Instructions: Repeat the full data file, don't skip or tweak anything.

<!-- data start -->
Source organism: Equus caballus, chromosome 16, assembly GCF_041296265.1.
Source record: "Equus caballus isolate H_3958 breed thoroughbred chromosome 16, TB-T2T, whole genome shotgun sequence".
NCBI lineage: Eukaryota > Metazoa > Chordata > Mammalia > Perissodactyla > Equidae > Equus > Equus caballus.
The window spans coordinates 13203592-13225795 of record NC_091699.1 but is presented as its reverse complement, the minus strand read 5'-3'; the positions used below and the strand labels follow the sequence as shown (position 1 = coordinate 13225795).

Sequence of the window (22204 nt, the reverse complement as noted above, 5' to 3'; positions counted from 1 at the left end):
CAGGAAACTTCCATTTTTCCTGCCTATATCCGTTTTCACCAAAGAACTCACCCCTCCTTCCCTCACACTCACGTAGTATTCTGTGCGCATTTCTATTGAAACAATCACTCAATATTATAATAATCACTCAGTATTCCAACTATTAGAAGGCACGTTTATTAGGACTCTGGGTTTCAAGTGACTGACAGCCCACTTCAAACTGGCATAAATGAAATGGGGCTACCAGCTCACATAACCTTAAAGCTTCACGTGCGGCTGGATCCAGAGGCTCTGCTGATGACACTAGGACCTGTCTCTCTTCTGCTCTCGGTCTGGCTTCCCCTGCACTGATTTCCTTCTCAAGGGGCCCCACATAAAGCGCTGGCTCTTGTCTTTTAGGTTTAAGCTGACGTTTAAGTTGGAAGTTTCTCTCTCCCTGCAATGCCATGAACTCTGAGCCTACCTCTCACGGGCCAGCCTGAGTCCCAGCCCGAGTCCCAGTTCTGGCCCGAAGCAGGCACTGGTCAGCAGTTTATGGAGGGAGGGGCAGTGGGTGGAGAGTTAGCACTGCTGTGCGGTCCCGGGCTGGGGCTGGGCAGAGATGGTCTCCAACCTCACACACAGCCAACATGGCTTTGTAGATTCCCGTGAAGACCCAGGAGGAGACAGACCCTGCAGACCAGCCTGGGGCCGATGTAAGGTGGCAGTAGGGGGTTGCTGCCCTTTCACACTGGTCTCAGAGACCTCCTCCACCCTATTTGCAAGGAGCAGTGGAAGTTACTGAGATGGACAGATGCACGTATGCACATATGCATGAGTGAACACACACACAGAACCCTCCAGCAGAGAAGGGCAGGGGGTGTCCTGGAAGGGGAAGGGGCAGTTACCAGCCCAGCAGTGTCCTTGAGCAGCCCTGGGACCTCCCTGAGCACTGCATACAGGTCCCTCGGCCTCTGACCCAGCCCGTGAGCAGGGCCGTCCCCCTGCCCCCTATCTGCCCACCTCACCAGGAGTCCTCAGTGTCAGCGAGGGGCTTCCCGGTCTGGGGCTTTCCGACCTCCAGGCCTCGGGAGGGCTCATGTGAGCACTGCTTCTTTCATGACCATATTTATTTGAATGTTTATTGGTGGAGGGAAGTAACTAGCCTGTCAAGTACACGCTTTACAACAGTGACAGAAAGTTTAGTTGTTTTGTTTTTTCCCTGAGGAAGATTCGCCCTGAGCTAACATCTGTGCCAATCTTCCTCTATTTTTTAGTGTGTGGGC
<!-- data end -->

Source organism: Equus caballus, chromosome 16, assembly GCF_041296265.1.
Source record: "Equus caballus isolate H_3958 breed thoroughbred chromosome 16, TB-T2T, whole genome shotgun sequence".
NCBI lineage: Eukaryota > Metazoa > Chordata > Mammalia > Perissodactyla > Equidae > Equus > Equus caballus.
The window spans coordinates 13203592-13225795 of record NC_091699.1 but is presented as its reverse complement, the minus strand read 5'-3'; the positions used below and the strand labels follow the sequence as shown (position 1 = coordinate 13225795).

Sequence of the window (22204 nt, the reverse complement as noted above, 5' to 3'; positions counted from 1 at the left end):
CAGGAAACTTCCATTTTTCCTGCCTATATCCGTTTTCACCAAAGAACTCACCCCTCCTTCCCTCACACTCACGTAGTATTCTGTGCGCATTTCTATTGAAACAATCACTCAATATTATAATAATCACTCAGTATTCCAACTATTAGAAGGCACGTTTATTAGGACTCTGGGTTTCAAGTGACTGACAGCCCACTTCAAACTGGCATAAATGAAATGGGGCTACCAGCTCACATAACCTTAAAGCTTCACGTGCGGCTGGATCCAGAGGCTCTGCTGATGACACTAGGACCTGTCTCTCTTCTGCTCTCGGTCTGGCTTCCCCTGCACTGATTTCCTTCTCAAGGGGCCCCACATAAAGCGCTGGCTCTTGTCTTTTAGGTTTAAGCTGACGTTTAAGTTGGAAGTTTCTCTCTCCCTGCAATGCCATGAACTCTGAGCCTACCTCTCACGGGCCAGCCTGAGTCCCAGCCCGAGTCCCAGTTCTGGCCCGAAGCAGGCACTGGTCAGCAGTTTATGGAGGGAGGGGCAGTGGGTGGAGAGTTAGCACTGCTGTGCGGTCCCGGGCTGGGGCTGGGCAGAGATGGTCTCCAACCTCACACACAGCCAACATGGCTTTGTAGATTCCCGTGAAGACCCAGGAGGAGACAGACCCTGCAGACCAGCCTGGGGCCGATGTAAGGTGGCAGTAGGGGGTTGCTGCCCTTTCACACTGGTCTCAGAGACCTCCTCCACCCTATTTGCAAGGAGCAGTGGAAGTTACTGAGATGGACAGATGCACGTATGCACATATGCATGAGTGAACACACACACAGAACCCTCCAGCAGAGAAGGGCAGGGGGTGTCCTGGAAGGGGAAGGGGCAGTTACCAGCCCAGCAGTGTCCTTGAGCAGCCCTGGGACCTCCCTGAGCACTGCATACAGGTCCCTCGGCCTCTGACCCAGCCCGTGAGCAGGGCCGTCCCCCTGCCCCCTATCTGCCCACCTCACCAGGAGTCCTCAGTGTCAGCGAGGGGCTTCCCGGTCTGGGGCTTTCCGACCTCCAGGCCTCGGGAGGGCTCATGTGAGCACTGCTTCTTTCATGACCATATTTATTTGAATGTTTATTGGTGGAGGGAAGTAACTAGCCTGTCAAGTACACGCTTTACAACAGTGACAGAAAGTTTAGTTGTTTTGTTTTTTCCCTGAGGAAGATTCGCCCTGAGCTAACATCTGTGCCAATCTTCCTCTATTTTTTAGTGTGTGGGC